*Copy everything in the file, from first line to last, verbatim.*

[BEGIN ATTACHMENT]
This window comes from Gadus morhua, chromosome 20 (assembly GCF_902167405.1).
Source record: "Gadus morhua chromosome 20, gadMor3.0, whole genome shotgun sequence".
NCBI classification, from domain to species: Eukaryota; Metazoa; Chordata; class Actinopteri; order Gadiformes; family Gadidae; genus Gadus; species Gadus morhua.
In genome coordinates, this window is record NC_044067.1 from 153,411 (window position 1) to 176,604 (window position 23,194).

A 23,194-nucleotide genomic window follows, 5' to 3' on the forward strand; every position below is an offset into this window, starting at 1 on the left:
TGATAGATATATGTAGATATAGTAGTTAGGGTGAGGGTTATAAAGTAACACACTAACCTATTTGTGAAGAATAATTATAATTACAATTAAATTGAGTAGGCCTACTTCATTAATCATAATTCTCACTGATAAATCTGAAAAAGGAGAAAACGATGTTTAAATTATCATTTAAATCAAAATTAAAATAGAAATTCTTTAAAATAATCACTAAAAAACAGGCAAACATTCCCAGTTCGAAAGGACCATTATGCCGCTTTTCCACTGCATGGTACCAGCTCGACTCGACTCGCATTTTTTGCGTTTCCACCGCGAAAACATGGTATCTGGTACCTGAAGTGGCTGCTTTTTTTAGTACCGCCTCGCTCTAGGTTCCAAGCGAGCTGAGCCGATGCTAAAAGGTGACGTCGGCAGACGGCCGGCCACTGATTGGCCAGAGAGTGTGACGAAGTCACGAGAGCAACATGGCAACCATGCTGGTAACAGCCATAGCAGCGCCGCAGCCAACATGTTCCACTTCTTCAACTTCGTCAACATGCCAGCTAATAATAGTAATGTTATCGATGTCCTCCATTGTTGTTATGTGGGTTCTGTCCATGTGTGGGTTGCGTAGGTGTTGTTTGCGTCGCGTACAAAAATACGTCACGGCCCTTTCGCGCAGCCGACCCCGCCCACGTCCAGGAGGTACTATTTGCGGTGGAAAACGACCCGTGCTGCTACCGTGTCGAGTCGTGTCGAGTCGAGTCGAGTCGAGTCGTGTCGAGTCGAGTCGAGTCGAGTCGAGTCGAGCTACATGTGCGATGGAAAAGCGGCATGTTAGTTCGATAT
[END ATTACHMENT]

This window comes from Gadus morhua, chromosome 20 (assembly GCF_902167405.1).
Source record: "Gadus morhua chromosome 20, gadMor3.0, whole genome shotgun sequence".
NCBI classification, from domain to species: Eukaryota; Metazoa; Chordata; class Actinopteri; order Gadiformes; family Gadidae; genus Gadus; species Gadus morhua.
In genome coordinates, this window is record NC_044067.1 from 153,411 (window position 1) to 176,604 (window position 23,194).

A 23,194-nucleotide genomic window follows, 5' to 3' on the forward strand; every position below is an offset into this window, starting at 1 on the left:
TGATAGATATATGTAGATATAGTAGTTAGGGTGAGGGTTATAAAGTAACACACTAACCTATTTGTGAAGAATAATTATAATTACAATTAAATTGAGTAGGCCTACTTCATTAATCATAATTCTCACTGATAAATCTGAAAAAGGAGAAAACGATGTTTAAATTATCATTTAAATCAAAATTAAAATAGAAATTCTTTAAAATAATCACTAAAAAACAGGCAAACATTCCCAGTTCGAAAGGACCATTATGCCGCTTTTCCACTGCATGGTACCAGCTCGACTCGACTCGCATTTTTTGCGTTTCCACCGCGAAAACATGGTATCTGGTACCTGAAGTGGCTGCTTTTTTTAGTACCGCCTCGCTCTAGGTTCCAAGCGAGCTGAGCCGATGCTAAAAGGTGACGTCGGCAGACGGCCGGCCACTGATTGGCCAGAGAGTGTGACGAAGTCACGAGAGCAACATGGCAACCATGCTGGTAACAGCCATAGCAGCGCCGCAGCCAACATGTTCCACTTCTTCAACTTCGTCAACATGCCAGCTAATAATAGTAATGTTATCGATGTCCTCCATTGTTGTTATGTGGGTTCTGTCCATGTGTGGGTTGCGTAGGTGTTGTTTGCGTCGCGTACAAAAATACGTCACGGCCCTTTCGCGCAGCCGACCCCGCCCACGTCCAGGAGGTACTATTTGCGGTGGAAAACGACCCGTGCTGCTACCGTGTCGAGTCGTGTCGAGTCGAGTCGAGTCGAGTCGTGTCGAGTCGAGTCGAGTCGAGTCGAGTCGAGCTACATGTGCGATGGAAAAGCGGCATGTTAGTTCGATAT